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Climate Change and Violent Conflict: Sparse Evidence from South Asia and South East Asia

The impacts of climate change are increasingly viewed as global security risks, which will have far-reaching implications for both human and renewable natural systems. Most climate–conflict research has focused on East Africa and sub-Saharan Africa. This SIPRI Insights explores and summarizes the findings from a systematic literature review of climate–conflict research on South Asia and South East Asia. Although these regions have been greatly affected by both climate change and conflict, there have only been a small number of rigorous academic studies that focus on the climate–conflict relationship. While this constrains the ability to draw general conclusions, there is context specific evidence that climate change can have an effect on the causes and dynamics of violent conflict in the region when: (a) it leads to a deterioration in people’s livelihoods; (b) it influences the tactical considerations of armed groups; (c) elites use it to exploit social vulnerabilities and resources; and (d) it displaces people and increases levels of migration. In acknowledging that these mechanisms are often interlinked and more noticeable in some climatic, conflict and socio-economic contexts than in others, the need for more research in both regions is clear.

Klimawandel: Die Sintflut kommt

Über den Klimawandel reden wir noch immer, als sei er ferne Fiktion. Dabei ist längst ein Klimakrieg im Gange.

Der Mensch kann sich um sich selbst kümmern, um seine Familie, seine Freunde, vielleicht sein Land. Um seinen Planeten offenbar nicht. Der Klimawandel ist zu groß für unsere Wahrnehmung. Er ist keine plötzliche Gefahr, die über uns hereinfällt, sondern eine schleichende, die wir seit Jahrzehnten kennen. Er ist kein konkretes, singuläres Ereignis, sondern eine Verkettung dynamischer Prozesse.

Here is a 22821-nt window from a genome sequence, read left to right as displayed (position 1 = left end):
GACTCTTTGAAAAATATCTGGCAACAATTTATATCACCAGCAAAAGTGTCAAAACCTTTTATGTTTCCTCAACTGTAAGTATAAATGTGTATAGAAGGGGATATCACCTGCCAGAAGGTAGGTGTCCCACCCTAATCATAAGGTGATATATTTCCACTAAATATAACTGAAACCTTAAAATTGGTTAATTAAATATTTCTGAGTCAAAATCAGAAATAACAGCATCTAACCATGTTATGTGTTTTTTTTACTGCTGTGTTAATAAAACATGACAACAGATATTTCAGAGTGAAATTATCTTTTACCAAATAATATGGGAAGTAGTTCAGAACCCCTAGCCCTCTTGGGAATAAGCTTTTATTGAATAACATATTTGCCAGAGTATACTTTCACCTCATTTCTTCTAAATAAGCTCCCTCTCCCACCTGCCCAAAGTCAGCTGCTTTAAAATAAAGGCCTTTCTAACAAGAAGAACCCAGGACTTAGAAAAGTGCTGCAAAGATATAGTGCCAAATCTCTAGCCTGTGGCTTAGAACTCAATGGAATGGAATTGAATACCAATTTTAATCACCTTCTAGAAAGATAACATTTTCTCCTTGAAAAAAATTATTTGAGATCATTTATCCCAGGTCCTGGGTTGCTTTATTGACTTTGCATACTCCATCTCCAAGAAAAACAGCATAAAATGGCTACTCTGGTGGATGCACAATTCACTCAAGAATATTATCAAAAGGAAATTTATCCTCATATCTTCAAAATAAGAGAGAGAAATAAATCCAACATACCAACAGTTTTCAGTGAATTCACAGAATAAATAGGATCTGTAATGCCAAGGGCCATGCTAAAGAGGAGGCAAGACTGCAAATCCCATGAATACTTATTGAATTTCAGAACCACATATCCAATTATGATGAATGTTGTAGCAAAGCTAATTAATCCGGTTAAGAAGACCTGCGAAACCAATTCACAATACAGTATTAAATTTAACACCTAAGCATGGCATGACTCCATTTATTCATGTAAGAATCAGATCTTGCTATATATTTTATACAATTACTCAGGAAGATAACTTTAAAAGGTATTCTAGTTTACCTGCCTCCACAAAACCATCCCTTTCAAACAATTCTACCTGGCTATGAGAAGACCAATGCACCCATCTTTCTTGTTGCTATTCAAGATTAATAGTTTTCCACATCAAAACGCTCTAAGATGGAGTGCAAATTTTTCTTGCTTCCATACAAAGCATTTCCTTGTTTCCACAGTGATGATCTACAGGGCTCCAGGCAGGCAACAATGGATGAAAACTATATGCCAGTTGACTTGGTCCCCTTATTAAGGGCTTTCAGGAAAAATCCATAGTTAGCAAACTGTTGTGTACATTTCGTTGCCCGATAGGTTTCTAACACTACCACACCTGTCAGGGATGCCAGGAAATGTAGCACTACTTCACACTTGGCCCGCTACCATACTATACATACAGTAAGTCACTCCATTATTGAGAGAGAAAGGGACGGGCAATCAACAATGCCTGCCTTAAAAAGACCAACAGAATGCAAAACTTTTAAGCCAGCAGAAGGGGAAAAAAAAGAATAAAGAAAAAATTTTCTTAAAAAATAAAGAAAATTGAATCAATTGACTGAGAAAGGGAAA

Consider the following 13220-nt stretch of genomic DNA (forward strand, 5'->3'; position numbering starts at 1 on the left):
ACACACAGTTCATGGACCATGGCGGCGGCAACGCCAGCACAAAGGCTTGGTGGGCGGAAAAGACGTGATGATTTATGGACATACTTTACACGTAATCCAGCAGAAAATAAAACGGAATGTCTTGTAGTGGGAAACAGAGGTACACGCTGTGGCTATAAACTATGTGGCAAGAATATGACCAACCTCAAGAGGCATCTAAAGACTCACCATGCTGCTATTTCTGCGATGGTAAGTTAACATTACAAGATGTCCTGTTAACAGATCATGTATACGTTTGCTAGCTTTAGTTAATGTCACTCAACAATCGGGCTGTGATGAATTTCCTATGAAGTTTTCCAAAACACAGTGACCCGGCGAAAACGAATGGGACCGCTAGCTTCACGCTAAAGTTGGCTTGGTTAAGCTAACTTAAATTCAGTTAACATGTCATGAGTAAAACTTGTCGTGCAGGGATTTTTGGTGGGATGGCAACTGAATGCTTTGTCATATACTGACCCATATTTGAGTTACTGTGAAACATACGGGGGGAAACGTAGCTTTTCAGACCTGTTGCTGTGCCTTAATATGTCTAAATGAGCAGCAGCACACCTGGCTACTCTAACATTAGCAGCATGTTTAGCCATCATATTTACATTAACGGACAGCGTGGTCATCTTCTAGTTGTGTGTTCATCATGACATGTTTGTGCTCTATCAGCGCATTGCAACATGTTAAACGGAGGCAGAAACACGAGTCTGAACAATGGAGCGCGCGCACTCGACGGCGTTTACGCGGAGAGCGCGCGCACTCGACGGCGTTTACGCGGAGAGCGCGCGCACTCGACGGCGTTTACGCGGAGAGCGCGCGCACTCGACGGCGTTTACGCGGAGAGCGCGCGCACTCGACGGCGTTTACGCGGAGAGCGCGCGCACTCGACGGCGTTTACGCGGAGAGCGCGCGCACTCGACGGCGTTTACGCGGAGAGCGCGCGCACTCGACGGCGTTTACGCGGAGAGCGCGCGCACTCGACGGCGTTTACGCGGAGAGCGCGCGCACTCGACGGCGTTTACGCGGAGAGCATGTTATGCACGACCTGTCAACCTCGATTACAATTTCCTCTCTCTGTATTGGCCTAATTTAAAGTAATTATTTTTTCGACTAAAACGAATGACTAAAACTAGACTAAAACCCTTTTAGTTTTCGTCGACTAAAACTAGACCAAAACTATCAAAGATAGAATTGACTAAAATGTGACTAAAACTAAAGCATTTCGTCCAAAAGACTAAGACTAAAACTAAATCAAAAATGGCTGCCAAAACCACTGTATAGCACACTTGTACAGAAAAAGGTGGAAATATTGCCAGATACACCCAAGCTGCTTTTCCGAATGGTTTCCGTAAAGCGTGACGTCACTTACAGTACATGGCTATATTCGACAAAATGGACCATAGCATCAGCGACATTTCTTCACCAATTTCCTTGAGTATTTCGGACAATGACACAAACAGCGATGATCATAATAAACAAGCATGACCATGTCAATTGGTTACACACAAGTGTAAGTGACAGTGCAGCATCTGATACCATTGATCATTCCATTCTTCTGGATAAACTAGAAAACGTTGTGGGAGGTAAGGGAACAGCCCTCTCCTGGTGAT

Climate Primer For Institutional Investors

Climate Change and Financial Risk

Climate change presents an existential threat to modern civilization. However, because its effects manifest over generational timescales, the present generation has only limited incentive to address this threat. In the financial sector, institutional investors are becoming more and more aware of the risks presented by climate change and are willing to take action. This WWF report, supported by KAS RECAP, offers a comprehensive introduction into the basics of climate change, based upon the latest scientific knowledge. It further presents an overview on green finance instruments.

Unlocking the Inclusive Growth Story of the 21st Century

Accelerating Climate Action in Urgent Times

The Global Commission on the Economy and Climate, and its flagship project the New Climate Economy, were set up to help governments, businesses and society make better-informed decisions on how to achieve economic prosperity and development while also addressing climate change. It was commissioned in 2013 by the governments of Colombia, Ethiopia, Indonesia, Norway, South Korea, Sweden, and the United Kingdom. The Global Commission, comprising, 28 former heads of government and finance ministers, and leaders in the fields of economics, business and finance, operates as an independent body and, while benefiting from the support of the partner governments, has been given full freedom to reach its own conclusions.

The Future of Energy and Climate Security

A Reflection of the workshop series organized by KAS and EUCERS in Singapore, South Korea and Kazakhakstan